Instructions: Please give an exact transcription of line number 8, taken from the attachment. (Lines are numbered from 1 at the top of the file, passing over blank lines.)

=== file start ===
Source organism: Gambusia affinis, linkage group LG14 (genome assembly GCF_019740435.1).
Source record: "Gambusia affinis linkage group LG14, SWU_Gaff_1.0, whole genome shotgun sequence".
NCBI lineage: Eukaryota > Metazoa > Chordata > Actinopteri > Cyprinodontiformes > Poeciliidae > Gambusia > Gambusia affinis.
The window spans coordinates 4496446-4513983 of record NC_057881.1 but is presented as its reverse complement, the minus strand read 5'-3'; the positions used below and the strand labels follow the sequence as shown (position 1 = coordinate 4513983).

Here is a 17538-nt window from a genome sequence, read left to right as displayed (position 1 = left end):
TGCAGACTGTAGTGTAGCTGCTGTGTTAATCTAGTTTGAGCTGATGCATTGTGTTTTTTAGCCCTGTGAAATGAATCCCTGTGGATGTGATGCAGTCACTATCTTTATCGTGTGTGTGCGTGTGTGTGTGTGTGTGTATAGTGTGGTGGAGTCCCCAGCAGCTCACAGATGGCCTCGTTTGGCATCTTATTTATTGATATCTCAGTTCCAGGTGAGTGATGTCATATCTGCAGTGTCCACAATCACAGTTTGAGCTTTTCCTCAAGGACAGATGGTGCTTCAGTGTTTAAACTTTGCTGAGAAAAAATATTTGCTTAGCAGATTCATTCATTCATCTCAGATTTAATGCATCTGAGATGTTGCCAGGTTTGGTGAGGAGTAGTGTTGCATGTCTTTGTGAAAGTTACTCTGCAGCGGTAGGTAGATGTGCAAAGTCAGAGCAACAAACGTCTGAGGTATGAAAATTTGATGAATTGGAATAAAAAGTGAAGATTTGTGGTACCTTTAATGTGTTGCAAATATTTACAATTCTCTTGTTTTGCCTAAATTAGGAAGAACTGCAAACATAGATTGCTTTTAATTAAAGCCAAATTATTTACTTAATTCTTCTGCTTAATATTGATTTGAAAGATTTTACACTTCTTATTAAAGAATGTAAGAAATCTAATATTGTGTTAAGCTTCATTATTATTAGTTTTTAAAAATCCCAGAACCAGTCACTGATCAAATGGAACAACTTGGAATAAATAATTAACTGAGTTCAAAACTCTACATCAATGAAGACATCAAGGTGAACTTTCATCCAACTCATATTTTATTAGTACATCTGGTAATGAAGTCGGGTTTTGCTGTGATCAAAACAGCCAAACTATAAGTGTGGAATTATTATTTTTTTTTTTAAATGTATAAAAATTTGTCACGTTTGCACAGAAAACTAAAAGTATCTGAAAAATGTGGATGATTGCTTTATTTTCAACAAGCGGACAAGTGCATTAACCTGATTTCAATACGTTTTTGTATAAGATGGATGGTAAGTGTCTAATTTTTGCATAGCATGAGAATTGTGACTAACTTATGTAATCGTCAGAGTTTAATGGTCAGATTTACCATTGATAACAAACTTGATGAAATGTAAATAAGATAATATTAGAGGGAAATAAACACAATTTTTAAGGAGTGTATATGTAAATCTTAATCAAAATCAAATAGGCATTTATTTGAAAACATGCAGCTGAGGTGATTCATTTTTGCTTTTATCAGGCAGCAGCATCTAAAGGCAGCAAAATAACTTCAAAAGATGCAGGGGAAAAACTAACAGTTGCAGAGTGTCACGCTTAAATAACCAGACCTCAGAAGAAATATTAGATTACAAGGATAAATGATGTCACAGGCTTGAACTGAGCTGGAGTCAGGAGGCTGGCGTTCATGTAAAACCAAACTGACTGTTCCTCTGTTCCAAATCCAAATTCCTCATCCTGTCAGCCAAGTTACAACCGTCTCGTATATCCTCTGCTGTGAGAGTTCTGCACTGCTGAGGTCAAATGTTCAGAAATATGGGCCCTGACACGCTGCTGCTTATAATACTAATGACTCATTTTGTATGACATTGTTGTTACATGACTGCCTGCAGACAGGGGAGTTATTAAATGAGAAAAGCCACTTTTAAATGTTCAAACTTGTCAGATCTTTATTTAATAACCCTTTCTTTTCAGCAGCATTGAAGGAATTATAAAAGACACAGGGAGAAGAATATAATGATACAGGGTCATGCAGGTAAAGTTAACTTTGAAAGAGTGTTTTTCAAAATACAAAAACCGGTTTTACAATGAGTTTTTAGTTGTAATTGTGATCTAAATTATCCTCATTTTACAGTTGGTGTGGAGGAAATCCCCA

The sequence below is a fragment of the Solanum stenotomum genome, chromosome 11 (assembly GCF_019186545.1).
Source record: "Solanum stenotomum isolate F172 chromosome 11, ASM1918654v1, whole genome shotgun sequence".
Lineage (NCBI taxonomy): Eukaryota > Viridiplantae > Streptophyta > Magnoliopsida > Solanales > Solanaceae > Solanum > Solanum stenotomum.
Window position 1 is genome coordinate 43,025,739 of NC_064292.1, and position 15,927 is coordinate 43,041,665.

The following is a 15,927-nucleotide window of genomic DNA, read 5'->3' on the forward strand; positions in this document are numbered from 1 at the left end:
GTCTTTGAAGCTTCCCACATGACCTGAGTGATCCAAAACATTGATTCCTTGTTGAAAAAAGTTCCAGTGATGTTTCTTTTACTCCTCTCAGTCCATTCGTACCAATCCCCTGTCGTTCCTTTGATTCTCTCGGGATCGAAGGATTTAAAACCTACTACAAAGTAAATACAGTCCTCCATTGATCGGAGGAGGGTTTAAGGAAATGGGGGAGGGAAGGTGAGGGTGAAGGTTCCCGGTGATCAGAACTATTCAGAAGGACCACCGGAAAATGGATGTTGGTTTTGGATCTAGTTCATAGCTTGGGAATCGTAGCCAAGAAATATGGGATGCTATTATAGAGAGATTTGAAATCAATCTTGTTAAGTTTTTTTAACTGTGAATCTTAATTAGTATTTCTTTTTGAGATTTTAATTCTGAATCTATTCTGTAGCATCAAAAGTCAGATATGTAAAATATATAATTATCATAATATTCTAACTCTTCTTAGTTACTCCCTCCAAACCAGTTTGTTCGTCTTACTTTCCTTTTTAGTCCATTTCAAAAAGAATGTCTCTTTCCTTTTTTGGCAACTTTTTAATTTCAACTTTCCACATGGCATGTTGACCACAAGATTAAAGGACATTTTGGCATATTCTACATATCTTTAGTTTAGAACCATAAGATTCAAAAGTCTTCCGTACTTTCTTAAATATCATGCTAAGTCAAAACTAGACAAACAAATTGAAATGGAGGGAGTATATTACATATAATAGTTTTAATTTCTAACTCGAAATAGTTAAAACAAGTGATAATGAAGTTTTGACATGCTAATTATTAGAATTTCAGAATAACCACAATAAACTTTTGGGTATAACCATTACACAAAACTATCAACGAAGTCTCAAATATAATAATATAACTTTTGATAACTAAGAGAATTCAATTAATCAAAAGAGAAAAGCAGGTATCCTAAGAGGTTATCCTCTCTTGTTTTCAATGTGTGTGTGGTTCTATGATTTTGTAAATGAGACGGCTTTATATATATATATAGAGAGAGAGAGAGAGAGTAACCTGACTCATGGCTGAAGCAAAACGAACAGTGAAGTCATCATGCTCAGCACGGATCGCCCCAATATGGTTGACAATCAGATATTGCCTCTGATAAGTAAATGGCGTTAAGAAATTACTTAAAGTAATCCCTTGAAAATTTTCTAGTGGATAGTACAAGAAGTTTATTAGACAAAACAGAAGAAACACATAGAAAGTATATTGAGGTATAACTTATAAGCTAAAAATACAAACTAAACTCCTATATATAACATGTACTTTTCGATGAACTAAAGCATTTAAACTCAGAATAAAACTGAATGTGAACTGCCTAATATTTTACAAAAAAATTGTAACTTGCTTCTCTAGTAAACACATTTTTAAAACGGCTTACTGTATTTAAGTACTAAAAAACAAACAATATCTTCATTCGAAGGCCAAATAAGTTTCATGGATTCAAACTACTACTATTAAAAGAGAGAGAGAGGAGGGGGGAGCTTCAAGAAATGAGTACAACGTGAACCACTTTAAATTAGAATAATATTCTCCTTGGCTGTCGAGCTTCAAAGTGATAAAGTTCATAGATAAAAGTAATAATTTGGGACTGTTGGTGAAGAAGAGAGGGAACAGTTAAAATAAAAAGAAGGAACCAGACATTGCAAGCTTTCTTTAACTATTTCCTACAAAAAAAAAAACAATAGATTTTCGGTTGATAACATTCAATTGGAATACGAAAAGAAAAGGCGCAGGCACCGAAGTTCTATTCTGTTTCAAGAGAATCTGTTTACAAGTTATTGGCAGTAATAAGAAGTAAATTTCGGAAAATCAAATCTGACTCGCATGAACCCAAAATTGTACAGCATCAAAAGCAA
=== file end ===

Source record: "Solanum stenotomum isolate F172 chromosome 11, ASM1918654v1, whole genome shotgun sequence".